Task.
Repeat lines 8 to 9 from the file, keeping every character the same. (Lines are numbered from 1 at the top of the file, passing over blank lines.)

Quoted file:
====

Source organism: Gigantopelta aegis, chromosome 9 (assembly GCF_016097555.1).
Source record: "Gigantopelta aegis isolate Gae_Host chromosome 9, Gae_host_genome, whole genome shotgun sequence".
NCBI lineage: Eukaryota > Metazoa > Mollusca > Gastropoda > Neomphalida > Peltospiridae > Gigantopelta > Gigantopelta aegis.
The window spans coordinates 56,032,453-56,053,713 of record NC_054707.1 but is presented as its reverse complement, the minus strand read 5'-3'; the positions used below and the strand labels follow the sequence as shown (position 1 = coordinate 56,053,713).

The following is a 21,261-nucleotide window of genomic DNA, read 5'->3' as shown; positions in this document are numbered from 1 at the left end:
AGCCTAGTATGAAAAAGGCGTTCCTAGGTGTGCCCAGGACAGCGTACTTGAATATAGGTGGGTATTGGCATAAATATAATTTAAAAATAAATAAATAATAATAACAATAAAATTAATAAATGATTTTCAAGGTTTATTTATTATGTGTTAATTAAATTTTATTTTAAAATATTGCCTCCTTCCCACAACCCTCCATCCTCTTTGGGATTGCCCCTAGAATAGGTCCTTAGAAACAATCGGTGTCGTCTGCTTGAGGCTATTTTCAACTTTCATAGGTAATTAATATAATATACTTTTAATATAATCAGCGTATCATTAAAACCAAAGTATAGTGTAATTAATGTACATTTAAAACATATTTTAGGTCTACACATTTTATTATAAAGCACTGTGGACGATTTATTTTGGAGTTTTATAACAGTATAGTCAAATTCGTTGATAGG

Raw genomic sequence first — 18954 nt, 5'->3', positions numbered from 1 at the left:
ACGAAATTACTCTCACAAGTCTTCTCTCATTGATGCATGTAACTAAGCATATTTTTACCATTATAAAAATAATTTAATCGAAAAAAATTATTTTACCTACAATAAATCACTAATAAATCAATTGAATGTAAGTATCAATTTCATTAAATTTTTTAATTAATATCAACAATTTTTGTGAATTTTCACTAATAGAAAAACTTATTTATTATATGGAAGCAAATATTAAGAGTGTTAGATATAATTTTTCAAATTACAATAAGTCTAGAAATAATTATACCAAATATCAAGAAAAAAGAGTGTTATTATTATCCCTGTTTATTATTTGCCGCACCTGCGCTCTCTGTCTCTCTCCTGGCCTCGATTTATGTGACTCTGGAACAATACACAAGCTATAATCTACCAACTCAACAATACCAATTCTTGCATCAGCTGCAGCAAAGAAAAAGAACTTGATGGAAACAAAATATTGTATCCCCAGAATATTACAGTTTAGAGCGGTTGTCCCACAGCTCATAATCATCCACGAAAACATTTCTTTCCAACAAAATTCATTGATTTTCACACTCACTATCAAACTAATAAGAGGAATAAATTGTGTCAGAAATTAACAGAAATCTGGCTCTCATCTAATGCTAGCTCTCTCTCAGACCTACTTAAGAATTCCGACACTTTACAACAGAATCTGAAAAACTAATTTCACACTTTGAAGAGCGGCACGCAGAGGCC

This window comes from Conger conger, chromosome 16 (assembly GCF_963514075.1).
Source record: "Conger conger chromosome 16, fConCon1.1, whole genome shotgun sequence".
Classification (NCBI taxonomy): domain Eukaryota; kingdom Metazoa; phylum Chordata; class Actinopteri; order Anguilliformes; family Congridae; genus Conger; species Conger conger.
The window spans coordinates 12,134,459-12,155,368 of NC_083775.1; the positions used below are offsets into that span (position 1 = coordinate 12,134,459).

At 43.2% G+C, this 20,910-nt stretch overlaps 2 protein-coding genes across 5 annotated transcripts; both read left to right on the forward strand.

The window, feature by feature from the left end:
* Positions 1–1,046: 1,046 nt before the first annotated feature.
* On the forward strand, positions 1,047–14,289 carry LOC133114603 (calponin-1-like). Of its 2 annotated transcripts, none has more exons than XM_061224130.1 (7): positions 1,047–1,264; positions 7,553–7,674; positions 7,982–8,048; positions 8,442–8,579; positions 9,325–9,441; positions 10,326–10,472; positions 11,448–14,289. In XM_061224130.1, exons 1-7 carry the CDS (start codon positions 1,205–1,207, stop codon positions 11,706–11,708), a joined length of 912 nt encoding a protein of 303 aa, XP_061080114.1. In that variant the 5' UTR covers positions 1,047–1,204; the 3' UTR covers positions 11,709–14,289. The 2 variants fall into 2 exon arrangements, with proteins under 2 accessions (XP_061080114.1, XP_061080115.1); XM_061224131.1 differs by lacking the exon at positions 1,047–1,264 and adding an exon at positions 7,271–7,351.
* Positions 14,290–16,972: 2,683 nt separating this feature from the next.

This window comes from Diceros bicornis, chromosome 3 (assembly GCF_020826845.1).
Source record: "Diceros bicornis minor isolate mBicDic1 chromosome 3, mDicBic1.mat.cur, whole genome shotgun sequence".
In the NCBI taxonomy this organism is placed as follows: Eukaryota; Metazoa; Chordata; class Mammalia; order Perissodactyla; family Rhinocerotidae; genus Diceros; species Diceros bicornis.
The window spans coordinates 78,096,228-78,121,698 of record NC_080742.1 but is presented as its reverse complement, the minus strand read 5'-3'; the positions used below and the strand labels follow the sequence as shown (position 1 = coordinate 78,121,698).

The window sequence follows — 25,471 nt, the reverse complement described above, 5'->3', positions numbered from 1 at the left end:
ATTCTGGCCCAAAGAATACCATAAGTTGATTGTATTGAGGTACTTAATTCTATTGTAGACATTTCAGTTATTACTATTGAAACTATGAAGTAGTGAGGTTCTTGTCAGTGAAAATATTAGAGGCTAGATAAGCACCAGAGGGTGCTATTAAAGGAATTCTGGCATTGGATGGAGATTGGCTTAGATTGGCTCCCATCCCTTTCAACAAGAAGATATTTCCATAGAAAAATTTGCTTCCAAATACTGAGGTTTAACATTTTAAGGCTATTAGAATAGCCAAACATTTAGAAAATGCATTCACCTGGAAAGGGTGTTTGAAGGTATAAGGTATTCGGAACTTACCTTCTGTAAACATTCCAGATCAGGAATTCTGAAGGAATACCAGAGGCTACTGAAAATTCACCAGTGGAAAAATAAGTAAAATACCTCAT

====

ACGAAATTACTCTCACAAGTCTTCTCTCATTGATGCATGTAACTAAGCATATTTTTACCATTATAAAAATAATTTAATCGAAAAAAATTATTTTACCTACAATAAATCACTAATAAATCAATTGAATGTAAGTATCAATTTCATTAAATTTTTTAATTAATATCAACAATTTTTGTGAATTTTCACTAATAGAAAAACTTATTTATTATATGGAAGCAAATATTAAGAGTGTTAGATATAATTTTTCAAATTACAATAAGTCTAGAAATAATTATACCAAATATCAAGAAAAAAGAGTGTTATTATTATCCCTGTTTATTATTTGCCGCACCTGCGCTCTCTGTCTCTCTCCTGGCCTCGATTTATGTGACTCTGGAACAATACACAAGCTATAATCTACCAACTCAACAATACCAATTCTTGCATCAGCTGCAGCAAAGAAAAAGAACTTGATGGAAACAAAATATTGTATCCCCAGAATATTACAGTTTAGAGCGGTTGTCCCACAGCTCATAATCATCCACGAAAACATTTCTTTCCAACAAAATTCATTGATTTTCACACTCACTATCAAACTAATAAGAGGAATAAATTGTGTCAGAAATTAACAGAAATCTGGCTCTCATCTAATGCTAGCTCTCTCTCAGACCTACTTAAGAATTCCGACACTTTACAACAGAATCTGAAAAACTAATTTCACACTTTGAAGAGCGGCACGCAGAGGCC

This window comes from Conger conger, chromosome 16 (assembly GCF_963514075.1).